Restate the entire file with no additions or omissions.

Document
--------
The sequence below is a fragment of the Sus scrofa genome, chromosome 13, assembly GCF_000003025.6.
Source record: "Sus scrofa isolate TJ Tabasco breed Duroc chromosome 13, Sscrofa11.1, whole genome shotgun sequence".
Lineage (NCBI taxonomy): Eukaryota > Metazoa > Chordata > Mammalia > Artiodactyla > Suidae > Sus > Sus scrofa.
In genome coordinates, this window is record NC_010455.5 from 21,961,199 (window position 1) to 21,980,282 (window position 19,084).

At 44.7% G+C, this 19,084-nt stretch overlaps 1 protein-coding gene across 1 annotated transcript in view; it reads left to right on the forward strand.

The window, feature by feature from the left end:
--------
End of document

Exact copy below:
The sequence below is a fragment of the Sus scrofa genome, chromosome 13, assembly GCF_000003025.6.
Source record: "Sus scrofa isolate TJ Tabasco breed Duroc chromosome 13, Sscrofa11.1, whole genome shotgun sequence".
Lineage (NCBI taxonomy): Eukaryota > Metazoa > Chordata > Mammalia > Artiodactyla > Suidae > Sus > Sus scrofa.
In genome coordinates, this window is record NC_010455.5 from 21,961,199 (window position 1) to 21,980,282 (window position 19,084).

At 44.7% G+C, this 19,084-nt stretch overlaps 1 protein-coding gene across 1 annotated transcript in view; it reads left to right on the forward strand.

The window, feature by feature from the left end: